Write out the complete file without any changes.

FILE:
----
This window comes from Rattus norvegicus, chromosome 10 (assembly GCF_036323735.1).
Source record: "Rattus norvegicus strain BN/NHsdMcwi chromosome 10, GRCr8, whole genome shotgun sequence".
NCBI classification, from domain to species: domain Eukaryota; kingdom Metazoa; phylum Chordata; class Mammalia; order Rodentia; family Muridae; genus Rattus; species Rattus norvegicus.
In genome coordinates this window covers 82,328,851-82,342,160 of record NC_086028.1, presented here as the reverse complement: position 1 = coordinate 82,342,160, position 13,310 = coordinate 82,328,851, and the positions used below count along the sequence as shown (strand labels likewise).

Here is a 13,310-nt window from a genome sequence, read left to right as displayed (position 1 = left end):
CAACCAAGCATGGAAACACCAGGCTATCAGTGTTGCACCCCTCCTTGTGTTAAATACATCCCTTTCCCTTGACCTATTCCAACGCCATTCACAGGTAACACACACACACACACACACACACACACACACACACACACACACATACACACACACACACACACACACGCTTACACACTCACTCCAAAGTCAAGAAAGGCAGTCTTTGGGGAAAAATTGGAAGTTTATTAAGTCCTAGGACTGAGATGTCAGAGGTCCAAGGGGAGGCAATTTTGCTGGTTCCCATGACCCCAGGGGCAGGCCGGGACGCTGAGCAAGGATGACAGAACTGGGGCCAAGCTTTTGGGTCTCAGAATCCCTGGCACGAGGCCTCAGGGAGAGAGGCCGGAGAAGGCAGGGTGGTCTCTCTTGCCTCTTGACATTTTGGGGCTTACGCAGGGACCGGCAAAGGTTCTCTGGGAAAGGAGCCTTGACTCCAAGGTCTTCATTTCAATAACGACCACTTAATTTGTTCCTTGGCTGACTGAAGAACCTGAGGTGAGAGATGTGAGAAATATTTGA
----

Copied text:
This window comes from Rattus norvegicus, chromosome 10 (assembly GCF_036323735.1).
Source record: "Rattus norvegicus strain BN/NHsdMcwi chromosome 10, GRCr8, whole genome shotgun sequence".
NCBI classification, from domain to species: domain Eukaryota; kingdom Metazoa; phylum Chordata; class Mammalia; order Rodentia; family Muridae; genus Rattus; species Rattus norvegicus.
In genome coordinates this window covers 82,328,851-82,342,160 of record NC_086028.1, presented here as the reverse complement: position 1 = coordinate 82,342,160, position 13,310 = coordinate 82,328,851, and the positions used below count along the sequence as shown (strand labels likewise).

Here is a 13,310-nt window from a genome sequence, read left to right as displayed (position 1 = left end):
CAACCAAGCATGGAAACACCAGGCTATCAGTGTTGCACCCCTCCTTGTGTTAAATACATCCCTTTCCCTTGACCTATTCCAACGCCATTCACAGGTAACACACACACACACACACACACACACACACACACACACACACACATACACACACACACACACACACACGCTTACACACTCACTCCAAAGTCAAGAAAGGCAGTCTTTGGGGAAAAATTGGAAGTTTATTAAGTCCTAGGACTGAGATGTCAGAGGTCCAAGGGGAGGCAATTTTGCTGGTTCCCATGACCCCAGGGGCAGGCCGGGACGCTGAGCAAGGATGACAGAACTGGGGCCAAGCTTTTGGGTCTCAGAATCCCTGGCACGAGGCCTCAGGGAGAGAGGCCGGAGAAGGCAGGGTGGTCTCTCTTGCCTCTTGACATTTTGGGGCTTACGCAGGGACCGGCAAAGGTTCTCTGGGAAAGGAGCCTTGACTCCAAGGTCTTCATTTCAATAACGACCACTTAATTTGTTCCTTGGCTGACTGAAGAACCTGAGGTGAGAGATGTGAGAAATATTTGA